Getting all the Keys
eric at themoritzfamily.com
Sat Jan 22 15:28:43 EST 2011
I have a pipe dream of doing a distibuted b-tree with a bucket who's value
is a node in the tree containing a list of keys to another bucket and left
and right links to children nodes.
It feels right in my head, though it is probably horribly flawed in some
way. I'm certain more clever data nerds than me have thought of this and
dismissed it for some obvious reason that I'm too green to see.
On Jan 22, 2011 2:46 PM, "Gary William Flake" <gary at flake.org> wrote:
> This is a really big pain point for me as well and -- at the risk of
> prematurely being overly critical of Riak's overall design -- I think it
> points to a major flaw of Riak in its current state.
> Let me explain....
> Riak is bad at enumerating keys. We know that. I am happy to manage a list
> of keys myself. Fine. How do I do that in Riak?
> Well, the obvious solution is to have a special object that you maintain
> that is a list of the keys that you need. So, each time you insert a new
> object, you effectively append a new key to the end of a list, that is
> itself a value to a special index key.
> But what is an append in Riak? The only way to implement a list append is
> 1. read in the entire value of your list object.
> 2. append to this list at the application layer.
> 3. reinsert the new value back into the list.
> This is a horrible solution for at least three reasons. First, inserting N
> new keys and maintaining your own list is now O(N*N) runtime complexity
> because each append has to do I/O proportional to the size of the entire
> list for each append. Second, this operation should be happening entirely
> at the data layer and not between the data and app layer. Third, it
> introduces write contentions in that two clients may try to append at
> approximately the same time, giving you a list that is now inconsistent.
> The conclusion for me is that you can't efficiently enumerate keys with
> even if you roll your own key index with Riak (in anything close to an
> To overcome this problem, Riak desperately needs to either maintain its
> key index efficiently, or it needs to support atomic mutations on values.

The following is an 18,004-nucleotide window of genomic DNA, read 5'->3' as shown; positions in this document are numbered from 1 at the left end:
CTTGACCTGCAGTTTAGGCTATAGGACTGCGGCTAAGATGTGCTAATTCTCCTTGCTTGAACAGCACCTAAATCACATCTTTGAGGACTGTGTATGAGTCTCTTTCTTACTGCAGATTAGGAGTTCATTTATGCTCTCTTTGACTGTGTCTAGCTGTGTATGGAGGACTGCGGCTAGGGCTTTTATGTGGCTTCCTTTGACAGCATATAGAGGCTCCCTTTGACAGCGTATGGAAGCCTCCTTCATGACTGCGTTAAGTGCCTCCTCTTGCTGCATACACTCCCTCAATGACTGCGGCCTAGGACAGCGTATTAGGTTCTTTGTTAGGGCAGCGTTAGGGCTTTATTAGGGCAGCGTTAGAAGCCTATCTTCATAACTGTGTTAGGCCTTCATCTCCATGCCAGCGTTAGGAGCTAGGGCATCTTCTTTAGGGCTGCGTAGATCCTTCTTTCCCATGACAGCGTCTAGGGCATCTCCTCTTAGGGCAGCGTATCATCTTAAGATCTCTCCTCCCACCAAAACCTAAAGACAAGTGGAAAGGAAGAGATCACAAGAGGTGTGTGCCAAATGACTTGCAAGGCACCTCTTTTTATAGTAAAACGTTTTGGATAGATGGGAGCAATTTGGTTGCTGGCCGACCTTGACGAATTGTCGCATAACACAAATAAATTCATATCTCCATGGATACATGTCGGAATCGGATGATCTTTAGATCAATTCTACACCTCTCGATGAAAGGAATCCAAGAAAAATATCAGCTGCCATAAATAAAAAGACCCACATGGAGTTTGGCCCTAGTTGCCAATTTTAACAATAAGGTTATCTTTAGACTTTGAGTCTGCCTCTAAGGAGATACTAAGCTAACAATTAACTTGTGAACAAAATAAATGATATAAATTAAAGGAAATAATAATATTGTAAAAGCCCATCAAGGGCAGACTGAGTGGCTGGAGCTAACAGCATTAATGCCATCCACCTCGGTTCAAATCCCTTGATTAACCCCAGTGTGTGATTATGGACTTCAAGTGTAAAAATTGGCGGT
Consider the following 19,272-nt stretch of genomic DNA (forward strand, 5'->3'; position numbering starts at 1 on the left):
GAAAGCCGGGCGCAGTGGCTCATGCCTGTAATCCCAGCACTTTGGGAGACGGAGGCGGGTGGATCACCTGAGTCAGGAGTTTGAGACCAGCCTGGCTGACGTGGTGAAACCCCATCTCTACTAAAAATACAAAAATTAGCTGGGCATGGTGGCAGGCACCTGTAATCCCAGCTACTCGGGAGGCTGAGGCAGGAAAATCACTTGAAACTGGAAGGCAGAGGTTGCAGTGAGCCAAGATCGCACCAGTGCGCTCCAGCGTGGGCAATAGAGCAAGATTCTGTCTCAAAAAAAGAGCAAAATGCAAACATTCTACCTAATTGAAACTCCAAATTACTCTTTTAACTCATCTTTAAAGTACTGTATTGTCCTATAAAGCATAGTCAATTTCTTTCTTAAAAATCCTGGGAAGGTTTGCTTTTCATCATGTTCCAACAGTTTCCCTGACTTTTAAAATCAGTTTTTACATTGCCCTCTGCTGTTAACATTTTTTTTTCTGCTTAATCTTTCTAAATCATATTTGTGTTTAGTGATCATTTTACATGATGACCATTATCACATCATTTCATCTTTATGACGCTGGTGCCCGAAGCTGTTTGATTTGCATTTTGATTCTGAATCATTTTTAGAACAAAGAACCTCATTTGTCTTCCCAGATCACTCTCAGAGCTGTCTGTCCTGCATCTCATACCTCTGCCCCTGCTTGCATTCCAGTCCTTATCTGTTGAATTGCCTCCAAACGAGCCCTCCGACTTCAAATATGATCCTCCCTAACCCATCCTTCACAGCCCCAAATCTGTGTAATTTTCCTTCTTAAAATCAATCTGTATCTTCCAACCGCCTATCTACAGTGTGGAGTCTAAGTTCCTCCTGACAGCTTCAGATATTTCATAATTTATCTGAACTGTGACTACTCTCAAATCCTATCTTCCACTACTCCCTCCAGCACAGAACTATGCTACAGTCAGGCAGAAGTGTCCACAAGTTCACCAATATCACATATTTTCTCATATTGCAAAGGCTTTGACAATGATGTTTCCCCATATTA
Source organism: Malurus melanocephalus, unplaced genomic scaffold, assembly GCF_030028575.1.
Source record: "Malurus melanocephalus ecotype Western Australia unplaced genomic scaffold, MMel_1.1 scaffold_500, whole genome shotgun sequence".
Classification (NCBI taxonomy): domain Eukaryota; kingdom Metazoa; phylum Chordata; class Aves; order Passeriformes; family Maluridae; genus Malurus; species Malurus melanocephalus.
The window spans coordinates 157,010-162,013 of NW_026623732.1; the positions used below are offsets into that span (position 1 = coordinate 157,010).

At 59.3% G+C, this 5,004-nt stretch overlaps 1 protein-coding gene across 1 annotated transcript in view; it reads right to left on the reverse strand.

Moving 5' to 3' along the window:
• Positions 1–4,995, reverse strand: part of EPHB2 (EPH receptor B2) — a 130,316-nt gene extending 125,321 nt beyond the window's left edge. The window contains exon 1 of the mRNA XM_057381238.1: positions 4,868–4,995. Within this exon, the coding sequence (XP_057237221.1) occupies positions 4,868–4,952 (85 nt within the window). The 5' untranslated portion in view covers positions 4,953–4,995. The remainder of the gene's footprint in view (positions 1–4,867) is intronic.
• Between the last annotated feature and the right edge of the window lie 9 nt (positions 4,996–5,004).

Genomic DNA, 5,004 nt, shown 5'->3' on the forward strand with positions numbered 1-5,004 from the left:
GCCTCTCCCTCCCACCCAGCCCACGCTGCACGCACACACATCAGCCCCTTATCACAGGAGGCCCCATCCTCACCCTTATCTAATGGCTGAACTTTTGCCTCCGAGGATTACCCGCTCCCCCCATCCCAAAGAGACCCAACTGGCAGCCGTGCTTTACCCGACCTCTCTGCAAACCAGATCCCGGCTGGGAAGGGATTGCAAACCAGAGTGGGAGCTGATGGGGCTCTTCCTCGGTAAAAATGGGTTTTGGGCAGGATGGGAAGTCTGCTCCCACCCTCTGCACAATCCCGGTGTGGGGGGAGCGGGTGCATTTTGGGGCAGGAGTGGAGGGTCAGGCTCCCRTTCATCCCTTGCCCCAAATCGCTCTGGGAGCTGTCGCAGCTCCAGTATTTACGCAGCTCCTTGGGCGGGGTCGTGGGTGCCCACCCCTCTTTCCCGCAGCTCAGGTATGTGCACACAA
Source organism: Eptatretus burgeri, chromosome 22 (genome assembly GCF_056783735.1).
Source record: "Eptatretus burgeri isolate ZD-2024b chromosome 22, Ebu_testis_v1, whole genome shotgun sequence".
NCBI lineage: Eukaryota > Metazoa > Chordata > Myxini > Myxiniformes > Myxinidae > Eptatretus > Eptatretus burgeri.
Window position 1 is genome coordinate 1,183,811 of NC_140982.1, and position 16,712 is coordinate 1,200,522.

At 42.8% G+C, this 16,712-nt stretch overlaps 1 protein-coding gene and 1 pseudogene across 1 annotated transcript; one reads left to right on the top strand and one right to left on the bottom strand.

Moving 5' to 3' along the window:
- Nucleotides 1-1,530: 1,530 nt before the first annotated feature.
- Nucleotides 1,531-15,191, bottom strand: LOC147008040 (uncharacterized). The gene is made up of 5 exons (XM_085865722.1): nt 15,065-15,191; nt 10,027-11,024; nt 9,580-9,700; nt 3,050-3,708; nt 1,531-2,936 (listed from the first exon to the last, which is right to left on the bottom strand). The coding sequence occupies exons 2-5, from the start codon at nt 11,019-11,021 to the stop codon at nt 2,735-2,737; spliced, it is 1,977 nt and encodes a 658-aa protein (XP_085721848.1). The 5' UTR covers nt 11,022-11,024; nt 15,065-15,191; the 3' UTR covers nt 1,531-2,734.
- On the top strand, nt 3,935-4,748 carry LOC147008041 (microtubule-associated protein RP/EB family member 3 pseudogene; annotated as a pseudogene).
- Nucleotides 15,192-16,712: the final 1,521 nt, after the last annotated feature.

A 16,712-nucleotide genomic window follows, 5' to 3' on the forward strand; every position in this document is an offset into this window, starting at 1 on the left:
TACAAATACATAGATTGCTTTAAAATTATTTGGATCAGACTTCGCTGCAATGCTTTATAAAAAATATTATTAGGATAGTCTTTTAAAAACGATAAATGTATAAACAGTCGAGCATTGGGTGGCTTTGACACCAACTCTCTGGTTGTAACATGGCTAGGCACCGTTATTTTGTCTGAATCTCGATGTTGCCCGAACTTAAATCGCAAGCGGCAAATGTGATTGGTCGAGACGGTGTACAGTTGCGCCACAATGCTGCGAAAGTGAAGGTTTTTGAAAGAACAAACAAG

> For an example of the latter approach, see Redis which I think handles
> In the end, you may need to think about redesigning your data model so
> there never is a need to enumerate keys. I am trying this and I use a
> combination of:
> 1. Standard KV approaches,
> 2. Riak search for being able to enumerate some records in order,
> 3. Transactions logs stored in a special bucket,
> 4. Batched M/R phases on the Transaction logs to avoid write contention,
> 5. Batched rebuilding of "views" in a view bucket.
> Given that Riak search is loudly proclaimed as being beta, this makes me
> fairly anxious.
> I am very close to not needing to enumerate keys the bad way now. However,
> I would have killed for an atomic mutator like Redis.
> BTW, I would love for someone from Basho to disabuse me of my conclusions
> this note.
> -- GWF
> On Sat, Jan 22, 2011 at 10:40 AM, Alexander Staubo <lists at purefiction.net
>> On Sat, Jan 22, 2011 at 19:34, Alexander Staubo <lists at purefiction.net>
>> > On Sat, Jan 22, 2011 at 18:23, Thomas Burdick
>> > <tburdick at wrightwoodtech.com> wrote:
>> >> So really whats the solution to just having a list of like 50k keys
>> >> quickly be appended to without taking seconds to then retrieve later
>> >> is this just not a valid use case for riak at all? That would suck
>> >> again, I really like the notion of an AP oriented database!
>> > I have been struggling with the same issue. You may want to look at
>> > Cassandra, which handles sequential key range traversal very well.
>> > Riak also has a problem with buckets sharing the same data storage
>> > (buckets are essentially just a way to namespace keys), so if you have
>> > two buckets and fill up one of them, then enumerating the keys of the
>> > empty bucket will take a long time even though it
>> I accidentally "Send". Again: I have been struggling with the same
>> issue. You may want to look at Cassandra, which handles sequential key
>> range traversal very well. Riak also has a problem with buckets
>> sharing the same data storage (buckets are essentially just a way to
>> namespace keys), so if you have two buckets and fill up one of them,
>> then enumerating the keys of the empty bucket will take a long time
>> even though it's empty. Cassandra does not have a problem with this,
>> since Cassandra's keyspaces are separate data structures. I like Riak,
>> but it only works well with single-key/linked traversal, not this kind
>> of bucket-wide processing.
>> riak-users mailing list
>> riak-users at lists.basho.com
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